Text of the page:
page than an inline element does.
Block-level elements generally begin on new lines. In practice, most browsers
insert a blank line between any two block-level elements. So if you have a paragraph
(block-level), and you end that paragraph and begin another paragraph, there
will be blank line between them. Same thing between a header and a paragraph,
between two headers, between a paragraph and a list, between a list and a table,
etc. This is a useful clue as to what a block-level element is. You need these
clues because it is very difficult to find a sensible list of what the block-level
Inline elements do not start on a new line. If you type out a paragraph, and
decide to make one of the words italic, does the browser jump down a line for
the italic word? No, it doesn’t and this is a clue as well. The italic tag is
an inline tag. So is bold, strong, em, a href, etc. None of these tags causes
the browser to start a new line, so these are all inline elements.
A partial list of each type of element
With the clues we now have, let’s compile a partial list of the elements on
each type. First, the block-level elements:
Now, the inline elements:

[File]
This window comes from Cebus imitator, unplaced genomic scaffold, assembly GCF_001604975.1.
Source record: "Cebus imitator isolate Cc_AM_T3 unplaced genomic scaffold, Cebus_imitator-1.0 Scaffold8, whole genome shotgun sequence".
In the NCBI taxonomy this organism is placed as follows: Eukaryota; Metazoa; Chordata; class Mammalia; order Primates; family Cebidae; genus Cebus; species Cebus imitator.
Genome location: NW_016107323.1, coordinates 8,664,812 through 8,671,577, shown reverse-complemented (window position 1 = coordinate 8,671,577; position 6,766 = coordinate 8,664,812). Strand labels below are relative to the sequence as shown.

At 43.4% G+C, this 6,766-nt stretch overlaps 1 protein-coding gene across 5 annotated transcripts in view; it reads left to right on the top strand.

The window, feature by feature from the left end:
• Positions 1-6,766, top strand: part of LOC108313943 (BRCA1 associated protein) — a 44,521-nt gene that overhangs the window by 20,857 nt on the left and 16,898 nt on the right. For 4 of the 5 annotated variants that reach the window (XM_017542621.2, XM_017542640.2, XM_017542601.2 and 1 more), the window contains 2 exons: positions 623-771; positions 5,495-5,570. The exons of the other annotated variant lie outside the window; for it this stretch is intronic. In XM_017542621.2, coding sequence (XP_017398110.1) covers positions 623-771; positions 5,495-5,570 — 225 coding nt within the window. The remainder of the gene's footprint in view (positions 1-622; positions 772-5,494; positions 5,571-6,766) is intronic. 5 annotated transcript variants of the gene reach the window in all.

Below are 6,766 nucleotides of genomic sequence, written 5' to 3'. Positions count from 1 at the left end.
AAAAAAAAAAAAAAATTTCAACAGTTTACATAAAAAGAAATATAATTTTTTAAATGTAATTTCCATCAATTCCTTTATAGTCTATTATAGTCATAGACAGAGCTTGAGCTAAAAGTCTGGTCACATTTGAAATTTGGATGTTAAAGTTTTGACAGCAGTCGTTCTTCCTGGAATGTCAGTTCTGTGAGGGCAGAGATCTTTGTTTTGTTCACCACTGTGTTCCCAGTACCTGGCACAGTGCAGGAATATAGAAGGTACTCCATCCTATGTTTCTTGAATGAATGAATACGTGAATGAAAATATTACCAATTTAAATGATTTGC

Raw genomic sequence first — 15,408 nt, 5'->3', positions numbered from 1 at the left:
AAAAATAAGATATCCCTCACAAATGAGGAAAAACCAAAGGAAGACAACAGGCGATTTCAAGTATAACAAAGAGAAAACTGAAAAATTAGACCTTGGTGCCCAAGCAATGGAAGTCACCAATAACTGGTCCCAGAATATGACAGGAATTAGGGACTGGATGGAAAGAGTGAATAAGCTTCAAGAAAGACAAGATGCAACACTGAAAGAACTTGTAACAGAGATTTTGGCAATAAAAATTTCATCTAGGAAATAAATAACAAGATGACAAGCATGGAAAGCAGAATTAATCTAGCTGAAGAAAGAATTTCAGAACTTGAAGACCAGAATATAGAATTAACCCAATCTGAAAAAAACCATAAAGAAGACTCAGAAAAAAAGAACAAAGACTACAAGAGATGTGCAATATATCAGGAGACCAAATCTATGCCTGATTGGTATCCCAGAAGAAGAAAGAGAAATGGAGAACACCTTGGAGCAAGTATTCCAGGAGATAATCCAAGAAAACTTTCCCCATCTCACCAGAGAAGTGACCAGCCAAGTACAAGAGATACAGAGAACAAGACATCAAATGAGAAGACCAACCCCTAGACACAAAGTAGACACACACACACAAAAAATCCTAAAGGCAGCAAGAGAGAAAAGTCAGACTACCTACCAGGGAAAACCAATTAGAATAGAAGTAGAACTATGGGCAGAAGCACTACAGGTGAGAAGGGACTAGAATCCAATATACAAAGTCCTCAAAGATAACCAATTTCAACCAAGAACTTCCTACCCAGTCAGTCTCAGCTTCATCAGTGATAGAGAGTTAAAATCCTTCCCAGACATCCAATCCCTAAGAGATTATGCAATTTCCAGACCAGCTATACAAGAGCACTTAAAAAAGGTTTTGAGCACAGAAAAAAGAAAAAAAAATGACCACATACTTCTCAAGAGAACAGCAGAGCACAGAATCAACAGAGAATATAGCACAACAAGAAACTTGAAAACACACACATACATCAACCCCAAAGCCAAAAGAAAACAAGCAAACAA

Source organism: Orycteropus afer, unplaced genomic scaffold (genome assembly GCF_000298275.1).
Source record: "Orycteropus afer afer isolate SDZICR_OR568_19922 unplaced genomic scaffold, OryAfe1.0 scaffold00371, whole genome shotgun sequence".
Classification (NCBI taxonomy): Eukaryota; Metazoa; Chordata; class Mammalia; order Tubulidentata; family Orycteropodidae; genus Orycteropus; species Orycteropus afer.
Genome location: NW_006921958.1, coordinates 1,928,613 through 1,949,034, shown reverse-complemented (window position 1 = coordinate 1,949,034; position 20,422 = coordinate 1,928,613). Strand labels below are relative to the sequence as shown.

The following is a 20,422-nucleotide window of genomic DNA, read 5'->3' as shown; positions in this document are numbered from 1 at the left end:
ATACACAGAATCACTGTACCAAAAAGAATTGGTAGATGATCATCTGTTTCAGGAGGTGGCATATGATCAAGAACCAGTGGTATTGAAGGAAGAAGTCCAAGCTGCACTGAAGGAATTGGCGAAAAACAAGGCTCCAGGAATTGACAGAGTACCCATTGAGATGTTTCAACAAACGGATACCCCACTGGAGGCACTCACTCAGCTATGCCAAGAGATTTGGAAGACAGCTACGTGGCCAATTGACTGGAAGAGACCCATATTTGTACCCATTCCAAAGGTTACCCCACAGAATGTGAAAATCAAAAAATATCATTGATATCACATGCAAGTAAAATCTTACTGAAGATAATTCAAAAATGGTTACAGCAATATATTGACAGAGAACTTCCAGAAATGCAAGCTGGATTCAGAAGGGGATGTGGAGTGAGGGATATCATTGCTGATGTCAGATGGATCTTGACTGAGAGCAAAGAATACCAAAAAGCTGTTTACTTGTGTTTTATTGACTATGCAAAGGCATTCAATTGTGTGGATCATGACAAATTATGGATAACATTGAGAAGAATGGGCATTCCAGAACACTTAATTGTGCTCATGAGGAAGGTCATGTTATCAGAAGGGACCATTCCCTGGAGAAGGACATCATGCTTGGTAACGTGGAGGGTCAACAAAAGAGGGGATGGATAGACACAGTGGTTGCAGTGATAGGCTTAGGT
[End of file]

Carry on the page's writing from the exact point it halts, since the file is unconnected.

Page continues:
- a href
- a name
Now, these are partial lists. I have not had the time to compile a complete
list, and with the move the XML I’m not sure it is even possible, since in XML
you can create your own tags. But the rules are what matters in this case. And
the status of some tags does not quite fit this model. A good example is the
IMG tag, which manages to be both a block-level and an inline element, depending
on where you put it. Don’t worry about that, it only gives you a headache to
think about it too much.
If you look at the list again, you may discern a trend. Block-level elements
generally describe the structure of your data, while inline
elements generally describe the appearance of your data. It
isn’t a perfect fit, but a good rule of thumb to use in getting used to these
So, what does this mean for the rules of containment that make up the hierarchy
of a well-formed HTML page? The first rule is that an inline element cannot
contain a block-level element. If you have an i tag, and inside
of that a p tag, that is a no-no. But if you have an i
tag, and inside of that a b tag, no problem. If you want your
links to stand out by making them italic or bold, you can place an i
tag or a b tag, or even both, inside of the a href
tag, and as long as you nest them properly, it is perfectly valid. But you must
be certain to do one thing: every inline element must be inside of a block-level